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March 31, 2015

Just when you thought you wouldn’t read any more Jaws reviews…

I like independent film politics, you know, the stuff Lloyd Kaufman is preaching. And Roger Corman has said in some interviews that it was Jaws (1975) that killed the independent genre productions because the majors found out what they were doing and turned into something bigger and better. This reason alone was enough for me to stay away from this evil film by Steven Spielberg. The fact that I don’t like his movies in general didn’t help either. I didn’t even find depth in Schindler's List (1993). And I regret spending my cash to see the boring Artificial Intelligence: A.I. (2001) and the ridiculous War of the Worlds (2005) in a movie theatre.

But now the time has come. I finally decided to watch every film in the entire franchise. As the above paragraph reveals I am not an expert (quite the contrary I would say) so this article should be read as a reviewer’s journey and nothing more than that.

Wikipedia tells me that the first film was based on Peter Benchley’s same-titled novel, which in turn was based on some shark attacks from 1916. The success of the novel and then the first film (considered by many to be the first high-concept blockbuster flick), spawned sequels, video games, theme parks and merchandize of every kind; which generated hundreds of millions of dollars. Go ahead and read the reviews of the four films.
Jaws (1975)

Eh, a giant shark is killing people on the shore, and the chief of police [Roy Scheider from The Punisher (2004)] wants to shut down the beach, but the local businessmen have a different idea for their hot for the summer tourist attraction.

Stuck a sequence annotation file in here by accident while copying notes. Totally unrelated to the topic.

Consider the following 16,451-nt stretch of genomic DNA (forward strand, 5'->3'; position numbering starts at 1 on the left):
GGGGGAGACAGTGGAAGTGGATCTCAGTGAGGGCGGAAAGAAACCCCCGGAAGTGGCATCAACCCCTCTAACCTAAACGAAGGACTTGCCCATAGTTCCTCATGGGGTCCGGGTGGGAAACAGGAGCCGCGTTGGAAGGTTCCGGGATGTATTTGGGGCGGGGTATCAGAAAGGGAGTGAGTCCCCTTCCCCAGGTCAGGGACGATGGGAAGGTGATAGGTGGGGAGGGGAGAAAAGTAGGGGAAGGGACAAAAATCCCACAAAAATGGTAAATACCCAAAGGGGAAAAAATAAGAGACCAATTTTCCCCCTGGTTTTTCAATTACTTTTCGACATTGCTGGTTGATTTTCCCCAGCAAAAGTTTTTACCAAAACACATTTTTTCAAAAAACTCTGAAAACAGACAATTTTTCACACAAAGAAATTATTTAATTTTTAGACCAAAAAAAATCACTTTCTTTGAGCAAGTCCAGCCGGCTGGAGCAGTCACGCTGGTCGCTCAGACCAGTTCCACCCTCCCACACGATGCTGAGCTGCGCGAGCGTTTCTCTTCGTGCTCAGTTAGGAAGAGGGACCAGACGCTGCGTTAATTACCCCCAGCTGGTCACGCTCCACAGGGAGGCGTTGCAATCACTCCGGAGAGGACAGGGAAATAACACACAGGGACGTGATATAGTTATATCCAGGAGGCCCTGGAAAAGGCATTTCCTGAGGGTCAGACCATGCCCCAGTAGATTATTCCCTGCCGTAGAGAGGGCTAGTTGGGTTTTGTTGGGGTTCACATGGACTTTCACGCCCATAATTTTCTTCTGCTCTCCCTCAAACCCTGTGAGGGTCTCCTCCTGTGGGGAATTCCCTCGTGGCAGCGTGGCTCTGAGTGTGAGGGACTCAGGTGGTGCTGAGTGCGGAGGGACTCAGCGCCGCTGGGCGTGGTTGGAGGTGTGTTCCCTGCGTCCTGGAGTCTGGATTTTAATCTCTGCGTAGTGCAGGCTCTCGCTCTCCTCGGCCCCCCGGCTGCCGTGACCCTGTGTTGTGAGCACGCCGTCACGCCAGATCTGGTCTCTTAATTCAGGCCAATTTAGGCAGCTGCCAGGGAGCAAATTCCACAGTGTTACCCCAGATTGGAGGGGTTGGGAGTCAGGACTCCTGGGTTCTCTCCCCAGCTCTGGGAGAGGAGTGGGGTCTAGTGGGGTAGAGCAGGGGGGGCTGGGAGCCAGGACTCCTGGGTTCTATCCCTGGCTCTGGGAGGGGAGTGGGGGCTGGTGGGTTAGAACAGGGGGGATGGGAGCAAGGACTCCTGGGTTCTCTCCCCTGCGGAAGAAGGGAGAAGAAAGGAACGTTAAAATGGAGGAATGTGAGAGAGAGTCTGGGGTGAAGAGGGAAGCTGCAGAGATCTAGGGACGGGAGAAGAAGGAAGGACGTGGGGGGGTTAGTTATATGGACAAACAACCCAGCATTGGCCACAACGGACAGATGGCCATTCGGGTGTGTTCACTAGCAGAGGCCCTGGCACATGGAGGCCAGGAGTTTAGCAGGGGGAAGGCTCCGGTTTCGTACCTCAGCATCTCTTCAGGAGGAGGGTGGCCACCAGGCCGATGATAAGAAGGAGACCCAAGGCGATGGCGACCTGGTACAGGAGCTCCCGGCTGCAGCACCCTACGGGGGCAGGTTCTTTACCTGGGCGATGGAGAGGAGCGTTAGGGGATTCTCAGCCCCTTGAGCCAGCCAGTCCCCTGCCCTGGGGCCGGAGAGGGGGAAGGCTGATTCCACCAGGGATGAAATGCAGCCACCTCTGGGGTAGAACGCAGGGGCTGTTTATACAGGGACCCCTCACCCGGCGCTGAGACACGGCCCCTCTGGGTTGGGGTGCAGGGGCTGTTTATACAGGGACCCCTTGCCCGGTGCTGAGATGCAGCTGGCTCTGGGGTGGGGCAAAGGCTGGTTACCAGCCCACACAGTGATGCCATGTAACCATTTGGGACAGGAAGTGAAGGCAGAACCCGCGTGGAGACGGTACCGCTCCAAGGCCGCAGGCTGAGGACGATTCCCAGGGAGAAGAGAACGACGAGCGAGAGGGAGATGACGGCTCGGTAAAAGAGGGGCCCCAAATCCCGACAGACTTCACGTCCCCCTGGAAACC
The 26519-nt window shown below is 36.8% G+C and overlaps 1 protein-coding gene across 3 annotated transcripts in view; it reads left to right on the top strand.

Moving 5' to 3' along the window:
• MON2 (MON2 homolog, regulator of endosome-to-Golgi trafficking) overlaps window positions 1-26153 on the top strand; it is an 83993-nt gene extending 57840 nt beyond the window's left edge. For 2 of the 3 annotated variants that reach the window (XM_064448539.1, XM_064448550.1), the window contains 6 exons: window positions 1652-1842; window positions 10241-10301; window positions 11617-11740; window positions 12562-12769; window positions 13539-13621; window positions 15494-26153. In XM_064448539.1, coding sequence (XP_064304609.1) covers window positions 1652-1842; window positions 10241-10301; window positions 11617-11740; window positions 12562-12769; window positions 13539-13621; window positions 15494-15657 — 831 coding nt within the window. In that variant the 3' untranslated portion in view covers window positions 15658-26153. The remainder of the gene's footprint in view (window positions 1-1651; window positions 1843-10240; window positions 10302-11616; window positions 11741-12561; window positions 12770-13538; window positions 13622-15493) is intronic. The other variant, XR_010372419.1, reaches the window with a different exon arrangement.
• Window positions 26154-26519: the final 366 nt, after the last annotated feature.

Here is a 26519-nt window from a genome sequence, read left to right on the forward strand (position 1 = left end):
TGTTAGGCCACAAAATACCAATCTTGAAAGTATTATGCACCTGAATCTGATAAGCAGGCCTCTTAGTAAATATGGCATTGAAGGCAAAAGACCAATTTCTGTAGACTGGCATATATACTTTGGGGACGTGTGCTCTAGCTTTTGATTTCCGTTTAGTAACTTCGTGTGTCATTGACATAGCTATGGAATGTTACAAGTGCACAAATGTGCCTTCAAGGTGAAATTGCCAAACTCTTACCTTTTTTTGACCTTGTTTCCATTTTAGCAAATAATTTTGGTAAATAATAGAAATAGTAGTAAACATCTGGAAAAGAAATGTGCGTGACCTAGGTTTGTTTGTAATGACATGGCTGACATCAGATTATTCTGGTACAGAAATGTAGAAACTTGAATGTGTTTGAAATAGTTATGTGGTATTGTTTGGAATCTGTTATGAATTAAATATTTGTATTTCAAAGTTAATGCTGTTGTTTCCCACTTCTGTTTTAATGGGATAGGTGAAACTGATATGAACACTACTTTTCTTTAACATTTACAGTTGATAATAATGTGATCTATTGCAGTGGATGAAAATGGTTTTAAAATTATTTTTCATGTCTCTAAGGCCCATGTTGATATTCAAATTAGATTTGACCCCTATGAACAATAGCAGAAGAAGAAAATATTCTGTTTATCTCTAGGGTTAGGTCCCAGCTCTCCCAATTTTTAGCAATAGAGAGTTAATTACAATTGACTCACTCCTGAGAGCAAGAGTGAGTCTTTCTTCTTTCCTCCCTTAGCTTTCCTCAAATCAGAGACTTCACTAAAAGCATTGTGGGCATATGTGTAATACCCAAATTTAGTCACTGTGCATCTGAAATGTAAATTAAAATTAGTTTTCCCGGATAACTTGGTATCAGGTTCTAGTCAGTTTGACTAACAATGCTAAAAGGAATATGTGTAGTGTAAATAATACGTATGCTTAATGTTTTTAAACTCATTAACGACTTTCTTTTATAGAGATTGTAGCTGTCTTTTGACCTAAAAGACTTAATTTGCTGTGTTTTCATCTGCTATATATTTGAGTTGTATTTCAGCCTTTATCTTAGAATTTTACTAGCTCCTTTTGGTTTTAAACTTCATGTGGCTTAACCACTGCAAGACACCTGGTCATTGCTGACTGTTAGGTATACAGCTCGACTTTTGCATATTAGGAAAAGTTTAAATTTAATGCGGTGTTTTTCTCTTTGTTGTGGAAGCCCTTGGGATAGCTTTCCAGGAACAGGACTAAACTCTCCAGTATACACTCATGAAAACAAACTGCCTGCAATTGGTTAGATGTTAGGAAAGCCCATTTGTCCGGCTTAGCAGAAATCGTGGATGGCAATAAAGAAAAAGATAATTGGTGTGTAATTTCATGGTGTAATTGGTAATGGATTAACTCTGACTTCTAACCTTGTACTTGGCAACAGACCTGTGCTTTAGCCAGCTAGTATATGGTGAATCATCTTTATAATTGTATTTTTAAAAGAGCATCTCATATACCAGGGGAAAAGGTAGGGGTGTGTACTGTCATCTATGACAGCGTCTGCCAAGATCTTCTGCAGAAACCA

It all does sound very familiar now that I’ve seen dozens of such movies, but then maybe this was a little bit original, even though you can’t really argue with the conception that this is nothing more than a big-budget Roger Corman film.

Did I like it? No, honestly not; and not just because Steven Spielberg directed it. The major turn off for me was the big budget. You see, these creature films were good for many reasons, and one of the main ones was their shoestring budget that delivered a charm that the majors will never be able to capture.

Jaws 2 (1978)

Ah, in the first film you didn’t see the shark much, so it was supposedly about suspense, but in this sequel you see it a lot and the structure pretty much becomes a Slasher, only the killing is done in the sea, by a fish. This was directed by Jeannot Szwarc who has a very successful career in television. Okay, I admit I feel asleep during this one, and I’m giving it no second chance.

Jaws 3-D (1983)

The kitsch in the beginning gave me a rough idea of the awfulness that was about to follow. Maybe they looked cool 30 years ago in a 3-D screening, but they look like crap today.

Although the screenplay was co-written by none other than Richard Matheson there is no actual story to speak of and I had trouble to understand what the film was about. It is certainly not about the shark; and I bet it is about people talking, with the occasional 3-D gimmick thrown in.

The shark makes an appearance halfway through the flick, but do not be mistaken, suspense is not built here in the vein of the first movie. In fact I was trying to think of a worse shark movie than the first and I found one when I watching this little gem.

Just when you see a set up with a bunch of morons that would make good slaughter material, guess what, nothing happens!

Jaws: The Revenge (1987)

Just when you thought you couldn’t go lower then you watch this flick by director Joseph Sargent. I mean, who in the world would come up with the idea that a thinking shark is out for revenge on particular people and their relatives from the previous films? The good thing is that there is actually a lot of gore here. And okay, I have to admit that the shark looks cooler than the ones in the movies reviewed above. This title currently has 2.8 stars on IMDb, so it must be a good film, right? Maybe this is the Jaws film that I deserve. Or maybe I’m asking for too little from my entertainment. What was Michael Caine thinking when he accepted a role in this?

Isn’t it weird to get eaten by a fish?

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